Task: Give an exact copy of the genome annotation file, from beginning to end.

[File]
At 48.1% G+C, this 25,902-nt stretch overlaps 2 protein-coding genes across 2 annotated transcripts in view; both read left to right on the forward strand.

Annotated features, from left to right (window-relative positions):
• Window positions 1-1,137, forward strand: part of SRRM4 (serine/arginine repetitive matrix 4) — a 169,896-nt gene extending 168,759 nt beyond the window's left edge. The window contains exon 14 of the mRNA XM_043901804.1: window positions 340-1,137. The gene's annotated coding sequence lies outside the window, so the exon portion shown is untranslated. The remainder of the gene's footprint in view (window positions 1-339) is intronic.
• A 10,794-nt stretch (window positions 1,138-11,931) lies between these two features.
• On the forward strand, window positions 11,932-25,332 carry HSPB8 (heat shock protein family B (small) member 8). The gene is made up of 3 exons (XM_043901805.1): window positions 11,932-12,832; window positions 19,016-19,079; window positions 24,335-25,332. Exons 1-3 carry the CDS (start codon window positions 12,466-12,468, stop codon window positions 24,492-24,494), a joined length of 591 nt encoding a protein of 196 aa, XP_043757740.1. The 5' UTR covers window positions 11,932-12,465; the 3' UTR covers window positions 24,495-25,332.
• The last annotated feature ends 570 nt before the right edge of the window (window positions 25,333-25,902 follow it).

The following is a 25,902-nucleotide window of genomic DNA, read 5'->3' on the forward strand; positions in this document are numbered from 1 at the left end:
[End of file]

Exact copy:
At 48.1% G+C, this 25,902-nt stretch overlaps 2 protein-coding genes across 2 annotated transcripts in view; both read left to right on the forward strand.

Annotated features, from left to right (window-relative positions):
• Window positions 1-1,137, forward strand: part of SRRM4 (serine/arginine repetitive matrix 4) — a 169,896-nt gene extending 168,759 nt beyond the window's left edge. The window contains exon 14 of the mRNA XM_043901804.1: window positions 340-1,137. The gene's annotated coding sequence lies outside the window, so the exon portion shown is untranslated. The remainder of the gene's footprint in view (window positions 1-339) is intronic.
• A 10,794-nt stretch (window positions 1,138-11,931) lies between these two features.
• On the forward strand, window positions 11,932-25,332 carry HSPB8 (heat shock protein family B (small) member 8). The gene is made up of 3 exons (XM_043901805.1): window positions 11,932-12,832; window positions 19,016-19,079; window positions 24,335-25,332. Exons 1-3 carry the CDS (start codon window positions 12,466-12,468, stop codon window positions 24,492-24,494), a joined length of 591 nt encoding a protein of 196 aa, XP_043757740.1. The 5' UTR covers window positions 11,932-12,465; the 3' UTR covers window positions 24,495-25,332.
• The last annotated feature ends 570 nt before the right edge of the window (window positions 25,333-25,902 follow it).

The following is a 25,902-nucleotide window of genomic DNA, read 5'->3' on the forward strand; positions in this document are numbered from 1 at the left end: